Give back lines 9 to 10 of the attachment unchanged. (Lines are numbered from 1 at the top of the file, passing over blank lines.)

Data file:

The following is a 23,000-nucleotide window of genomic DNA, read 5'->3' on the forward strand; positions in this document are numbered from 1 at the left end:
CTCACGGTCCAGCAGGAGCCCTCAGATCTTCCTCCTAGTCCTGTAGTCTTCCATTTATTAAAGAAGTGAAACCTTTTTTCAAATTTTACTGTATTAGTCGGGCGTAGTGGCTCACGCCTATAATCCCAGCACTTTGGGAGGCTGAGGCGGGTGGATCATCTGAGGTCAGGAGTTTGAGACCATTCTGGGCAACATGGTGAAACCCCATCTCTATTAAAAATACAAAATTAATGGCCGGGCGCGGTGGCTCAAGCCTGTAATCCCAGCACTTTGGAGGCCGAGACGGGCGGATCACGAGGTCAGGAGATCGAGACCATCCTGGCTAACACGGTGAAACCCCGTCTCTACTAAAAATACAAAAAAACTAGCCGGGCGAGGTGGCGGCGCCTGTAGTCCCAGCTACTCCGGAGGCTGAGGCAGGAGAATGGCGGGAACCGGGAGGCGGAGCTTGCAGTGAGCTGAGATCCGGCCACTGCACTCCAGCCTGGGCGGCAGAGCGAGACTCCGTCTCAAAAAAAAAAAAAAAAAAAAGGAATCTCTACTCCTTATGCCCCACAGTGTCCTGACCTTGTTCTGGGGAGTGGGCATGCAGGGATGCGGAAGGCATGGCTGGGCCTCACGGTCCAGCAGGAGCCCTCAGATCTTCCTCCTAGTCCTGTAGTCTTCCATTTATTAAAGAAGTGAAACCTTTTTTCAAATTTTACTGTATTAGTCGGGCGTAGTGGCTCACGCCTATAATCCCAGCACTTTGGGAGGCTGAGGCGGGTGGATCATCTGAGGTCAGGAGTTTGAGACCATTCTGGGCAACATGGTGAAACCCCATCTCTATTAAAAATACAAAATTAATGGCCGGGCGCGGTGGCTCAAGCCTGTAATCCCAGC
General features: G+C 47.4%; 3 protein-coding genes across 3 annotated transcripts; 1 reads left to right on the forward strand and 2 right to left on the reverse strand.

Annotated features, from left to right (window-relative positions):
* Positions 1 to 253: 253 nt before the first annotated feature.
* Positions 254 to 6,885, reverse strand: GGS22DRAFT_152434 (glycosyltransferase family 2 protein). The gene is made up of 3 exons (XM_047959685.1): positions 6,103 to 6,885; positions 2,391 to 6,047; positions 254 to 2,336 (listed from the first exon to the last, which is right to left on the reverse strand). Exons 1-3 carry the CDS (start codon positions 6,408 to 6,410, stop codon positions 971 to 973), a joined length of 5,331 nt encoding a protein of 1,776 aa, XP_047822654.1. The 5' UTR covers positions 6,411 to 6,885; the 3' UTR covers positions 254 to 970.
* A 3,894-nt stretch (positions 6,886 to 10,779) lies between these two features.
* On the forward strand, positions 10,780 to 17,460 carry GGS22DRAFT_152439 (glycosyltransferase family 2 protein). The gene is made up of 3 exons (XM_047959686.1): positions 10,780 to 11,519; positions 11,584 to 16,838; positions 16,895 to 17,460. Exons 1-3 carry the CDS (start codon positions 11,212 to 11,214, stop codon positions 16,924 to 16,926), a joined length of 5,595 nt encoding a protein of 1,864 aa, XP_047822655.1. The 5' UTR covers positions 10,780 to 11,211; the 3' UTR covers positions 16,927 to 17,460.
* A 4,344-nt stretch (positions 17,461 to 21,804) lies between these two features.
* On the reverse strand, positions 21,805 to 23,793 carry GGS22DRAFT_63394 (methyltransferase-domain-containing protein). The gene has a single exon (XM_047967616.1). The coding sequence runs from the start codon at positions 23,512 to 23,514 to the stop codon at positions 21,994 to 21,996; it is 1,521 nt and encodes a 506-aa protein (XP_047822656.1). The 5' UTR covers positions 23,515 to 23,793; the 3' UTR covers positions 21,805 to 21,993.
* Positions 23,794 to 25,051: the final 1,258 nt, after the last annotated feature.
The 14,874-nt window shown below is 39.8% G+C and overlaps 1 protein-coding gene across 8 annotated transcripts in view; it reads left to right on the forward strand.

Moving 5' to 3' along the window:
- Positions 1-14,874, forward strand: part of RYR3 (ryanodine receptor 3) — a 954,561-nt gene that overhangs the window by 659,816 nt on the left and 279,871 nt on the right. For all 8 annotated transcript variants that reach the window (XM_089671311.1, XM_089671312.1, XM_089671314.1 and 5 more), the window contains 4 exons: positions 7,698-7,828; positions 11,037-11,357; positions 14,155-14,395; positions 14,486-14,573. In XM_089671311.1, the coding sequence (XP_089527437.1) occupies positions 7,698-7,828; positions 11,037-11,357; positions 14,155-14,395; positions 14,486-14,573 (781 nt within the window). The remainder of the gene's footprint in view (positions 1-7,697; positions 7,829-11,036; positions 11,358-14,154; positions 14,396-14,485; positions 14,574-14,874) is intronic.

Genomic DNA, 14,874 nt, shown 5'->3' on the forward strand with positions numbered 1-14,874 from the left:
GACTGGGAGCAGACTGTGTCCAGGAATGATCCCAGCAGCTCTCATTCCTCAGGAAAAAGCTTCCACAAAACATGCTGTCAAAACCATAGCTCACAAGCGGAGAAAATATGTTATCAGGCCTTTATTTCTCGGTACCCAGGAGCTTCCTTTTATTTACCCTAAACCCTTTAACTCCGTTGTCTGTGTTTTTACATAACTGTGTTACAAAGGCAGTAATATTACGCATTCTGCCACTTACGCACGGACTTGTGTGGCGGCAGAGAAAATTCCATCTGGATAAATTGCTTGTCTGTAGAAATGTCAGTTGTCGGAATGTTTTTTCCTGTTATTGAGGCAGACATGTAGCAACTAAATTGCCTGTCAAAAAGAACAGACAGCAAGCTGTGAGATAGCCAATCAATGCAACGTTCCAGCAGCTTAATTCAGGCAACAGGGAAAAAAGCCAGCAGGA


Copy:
* A 4,344-nt stretch (positions 17,461 to 21,804) lies between these two features.
* On the reverse strand, positions 21,805 to 23,793 carry GGS22DRAFT_63394 (methyltransferase-domain-containing protein). The gene has a single exon (XM_047967616.1). The coding sequence runs from the start codon at positions 23,512 to 23,514 to the stop codon at positions 21,994 to 21,996; it is 1,521 nt and encodes a 506-aa protein (XP_047822656.1). The 5' UTR covers positions 23,515 to 23,793; the 3' UTR covers positions 21,805 to 21,993.